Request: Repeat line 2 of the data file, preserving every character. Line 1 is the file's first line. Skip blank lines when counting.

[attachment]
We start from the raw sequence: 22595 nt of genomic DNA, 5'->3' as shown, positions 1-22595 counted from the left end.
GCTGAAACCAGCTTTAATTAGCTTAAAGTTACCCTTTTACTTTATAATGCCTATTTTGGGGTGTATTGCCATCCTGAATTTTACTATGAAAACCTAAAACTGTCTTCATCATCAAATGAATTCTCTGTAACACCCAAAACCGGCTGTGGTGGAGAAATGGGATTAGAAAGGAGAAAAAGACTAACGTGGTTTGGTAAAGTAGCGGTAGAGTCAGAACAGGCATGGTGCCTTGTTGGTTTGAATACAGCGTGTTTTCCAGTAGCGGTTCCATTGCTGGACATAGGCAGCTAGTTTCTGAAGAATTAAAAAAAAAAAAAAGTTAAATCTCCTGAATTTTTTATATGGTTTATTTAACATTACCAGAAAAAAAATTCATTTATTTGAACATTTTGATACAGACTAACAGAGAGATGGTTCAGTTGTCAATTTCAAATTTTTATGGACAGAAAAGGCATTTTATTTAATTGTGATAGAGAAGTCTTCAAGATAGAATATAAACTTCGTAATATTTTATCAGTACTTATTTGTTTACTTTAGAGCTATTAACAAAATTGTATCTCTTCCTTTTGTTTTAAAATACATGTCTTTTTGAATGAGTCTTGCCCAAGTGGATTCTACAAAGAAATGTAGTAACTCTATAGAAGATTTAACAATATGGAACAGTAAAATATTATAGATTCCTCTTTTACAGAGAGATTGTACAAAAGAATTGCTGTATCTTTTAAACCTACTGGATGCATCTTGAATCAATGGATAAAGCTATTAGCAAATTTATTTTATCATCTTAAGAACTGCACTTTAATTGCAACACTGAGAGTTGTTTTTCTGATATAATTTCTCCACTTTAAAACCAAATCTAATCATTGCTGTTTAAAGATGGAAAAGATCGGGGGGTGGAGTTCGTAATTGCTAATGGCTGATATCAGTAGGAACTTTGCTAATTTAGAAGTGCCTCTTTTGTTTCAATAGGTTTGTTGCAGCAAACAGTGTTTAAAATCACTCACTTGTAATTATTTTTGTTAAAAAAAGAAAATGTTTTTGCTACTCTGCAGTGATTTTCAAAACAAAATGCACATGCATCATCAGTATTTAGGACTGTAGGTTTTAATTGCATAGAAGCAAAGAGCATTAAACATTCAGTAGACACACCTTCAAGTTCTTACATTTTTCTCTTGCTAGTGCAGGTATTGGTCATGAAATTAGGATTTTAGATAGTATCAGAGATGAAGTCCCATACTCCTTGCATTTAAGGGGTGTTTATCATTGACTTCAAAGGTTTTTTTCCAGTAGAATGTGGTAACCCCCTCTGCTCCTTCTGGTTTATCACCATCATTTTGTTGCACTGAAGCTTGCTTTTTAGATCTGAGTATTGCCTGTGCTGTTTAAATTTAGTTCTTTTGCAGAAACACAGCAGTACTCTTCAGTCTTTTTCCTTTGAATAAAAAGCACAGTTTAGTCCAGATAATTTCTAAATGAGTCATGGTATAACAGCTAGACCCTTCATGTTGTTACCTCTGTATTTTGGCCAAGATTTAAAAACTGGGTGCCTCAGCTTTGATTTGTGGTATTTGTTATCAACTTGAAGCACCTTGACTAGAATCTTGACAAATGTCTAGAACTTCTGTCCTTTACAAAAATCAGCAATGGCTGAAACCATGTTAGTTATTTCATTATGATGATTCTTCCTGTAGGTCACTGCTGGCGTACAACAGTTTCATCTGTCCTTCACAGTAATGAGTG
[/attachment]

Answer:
GCTGAAACCAGCTTTAATTAGCTTAAAGTTACCCTTTTACTTTATAATGCCTATTTTGGGGTGTATTGCCATCCTGAATTTTACTATGAAAACCTAAAACTGTCTTCATCATCAAATGAATTCTCTGTAACACCCAAAACCGGCTGTGGTGGAGAAATGGGATTAGAAAGGAGAAAAAGACTAACGTGGTTTGGTAAAGTAGCGGTAGAGTCAGAACAGGCATGGTGCCTTGTTGGTTTGAATACAGCGTGTTTTCCAGTAGCGGTTCCATTGCTGGACATAGGCAGCTAGTTTCTGAAGAATTAAAAAAAAAAAAAAGTTAAATCTCCTGAATTTTTTATATGGTTTATTTAACATTACCAGAAAAAAAATTCATTTATTTGAACATTTTGATACAGACTAACAGAGAGATGGTTCAGTTGTCAATTTCAAATTTTTATGGACAGAAAAGGCATTTTATTTAATTGTGATAGAGAAGTCTTCAAGATAGAATATAAACTTCGTAATATTTTATCAGTACTTATTTGTTTACTTTAGAGCTATTAACAAAATTGTATCTCTTCCTTTTGTTTTAAAATACATGTCTTTTTGAATGAGTCTTGCCCAAGTGGATTCTACAAAGAAATGTAGTAACTCTATAGAAGATTTAACAATATGGAACAGTAAAATATTATAGATTCCTCTTTTACAGAGAGATTGTACAAAAGAATTGCTGTATCTTTTAAACCTACTGGATGCATCTTGAATCAATGGATAAAGCTATTAGCAAATTTATTTTATCATCTTAAGAACTGCACTTTAATTGCAACACTGAGAGTTGTTTTTCTGATATAATTTCTCCACTTTAAAACCAAATCTAATCATTGCTGTTTAAAGATGGAAAAGATCGGGGGGTGGAGTTCGTAATTGCTAATGGCTGATATCAGTAGGAACTTTGCTAATTTAGAAGTGCCTCTTTTGTTTCAATAGGTTTGTTGCAGCAAACAGTGTTTAAAATCACTCACTTGTAATTATTTTTGTTAAAAAAAGAAAATGTTTTTGCTACTCTGCAGTGATTTTCAAAACAAAATGCACATGCATCATCAGTATTTAGGACTGTAGGTTTTAATTGCATAGAAGCAAAGAGCATTAAACATTCAGTAGACACACCTTCAAGTTCTTACATTTTTCTCTTGCTAGTGCAGGTATTGGTCATGAAATTAGGATTTTAGATAGTATCAGAGATGAAGTCCCATACTCCTTGCATTTAAGGGGTGTTTATCATTGACTTCAAAGGTTTTTTTCCAGTAGAATGTGGTAACCCCCTCTGCTCCTTCTGGTTTATCACCATCATTTTGTTGCACTGAAGCTTGCTTTTTAGATCTGAGTATTGCCTGTGCTGTTTAAATTTAGTTCTTTTGCAGAAACACAGCAGTACTCTTCAGTCTTTTTCCTTTGAATAAAAAGCACAGTTTAGTCCAGATAATTTCTAAATGAGTCATGGTATAACAGCTAGACCCTTCATGTTGTTACCTCTGTATTTTGGCCAAGATTTAAAAACTGGGTGCCTCAGCTTTGATTTGTGGTATTTGTTATCAACTTGAAGCACCTTGACTAGAATCTTGACAAATGTCTAGAACTTCTGTCCTTTACAAAAATCAGCAATGGCTGAAACCATGTTAGTTATTTCATTATGATGATTCTTCCTGTAGGTCACTGCTGGCGTACAACAGTTTCATCTGTCCTTCACAGTAATGAGTG